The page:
In North Dakota's Oil and Gas Country, the Air's Just Fine

Monday, 02 Jun 2014 07:27 PM

By Rob Port, Watchdog.org

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The Environmental Protection Agency has announced emissions rules for power plants that President Barack Obama says are needed to protect the health of Americans.

But in North Dakota, where the rapid pace of oil development exists alongside what industry sources say is an 800-year supply of lignite coal, that argument doesn't seem to match the facts on the ground.

The proposed EPA rules announced Monday would require power plants to cut emissions by 30 percent by 2030. The cuts would be implemented in 2016 after a one-year public-comment period.

"We don't have to choose between the health of our economy and the health of our children," Obama said of the rules in his weekly address, released Saturday. "As president and as a parent, I refuse to condemn our children to a planet that's beyond fixing."

In North Dakota, however, fossil fuel energy development seems to have had little impact on air quality. According to the American Lung Association's 2014 State of the Air report, the state gets a top grade for air quality, specifically in counties with intense fossil fuel energy development.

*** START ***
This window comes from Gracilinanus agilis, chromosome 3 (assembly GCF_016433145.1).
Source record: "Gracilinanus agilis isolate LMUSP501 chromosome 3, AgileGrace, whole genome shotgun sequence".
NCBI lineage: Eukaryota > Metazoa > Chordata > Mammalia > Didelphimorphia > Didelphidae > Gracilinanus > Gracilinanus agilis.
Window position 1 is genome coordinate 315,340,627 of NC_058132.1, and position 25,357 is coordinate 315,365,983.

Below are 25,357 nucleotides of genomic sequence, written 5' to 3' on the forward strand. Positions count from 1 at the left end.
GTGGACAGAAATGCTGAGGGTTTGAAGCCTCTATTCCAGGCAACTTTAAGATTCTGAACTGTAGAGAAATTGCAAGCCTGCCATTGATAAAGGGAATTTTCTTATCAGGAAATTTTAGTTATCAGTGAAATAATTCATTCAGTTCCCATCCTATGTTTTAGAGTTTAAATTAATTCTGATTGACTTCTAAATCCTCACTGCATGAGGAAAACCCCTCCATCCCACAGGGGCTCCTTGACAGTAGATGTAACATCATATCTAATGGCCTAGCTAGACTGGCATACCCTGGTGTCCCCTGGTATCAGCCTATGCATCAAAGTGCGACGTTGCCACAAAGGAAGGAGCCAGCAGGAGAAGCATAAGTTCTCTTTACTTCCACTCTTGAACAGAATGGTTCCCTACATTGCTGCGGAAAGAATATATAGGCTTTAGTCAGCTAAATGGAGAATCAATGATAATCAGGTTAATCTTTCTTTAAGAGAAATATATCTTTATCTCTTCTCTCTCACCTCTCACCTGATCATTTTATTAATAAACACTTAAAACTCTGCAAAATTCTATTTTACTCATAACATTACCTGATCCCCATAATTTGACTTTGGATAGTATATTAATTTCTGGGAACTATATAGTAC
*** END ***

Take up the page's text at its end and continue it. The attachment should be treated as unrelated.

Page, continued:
Every county in the state measured by the ALA got an "A" grade, including Billings, Burke, Dunn, and McKenzie counties, where oil production and natural gas flaring have made national headlines. Two more counties, Mercer and Oliver, are home to five coal-fired power plants.

The coal industry in North Dakota warns that new EPA regulations could hurt the state's economy and the power grid.

"Demand for electrical power in North Dakota is expected to increase by 208 percent over the next 20 years," said Jason Bohrer, president of the Lignite Energy Council. "Our lignite coal reserves provide approximately 80 percent of the power within North Dakota, as well as 2 million people throughout the Upper Midwest.

"Any regulations that would require unfeasible retrofits to continue operation of existing plants would greatly impact power reliability and our economy. Unreasonable regulations could lead to layoffs, higher unemployment, increased costs to consumers and depressed economic activity," Bohrer said.

North Dakota Public Service Commissioner Randy Christmann told Watchdog previously that these new rules were restricting the development of new power plants even before they were announced.

"Nothing is in the planning stages for new coal plants," Christmann said in January, suggesting the EPA is "threatening" the state's power grid.


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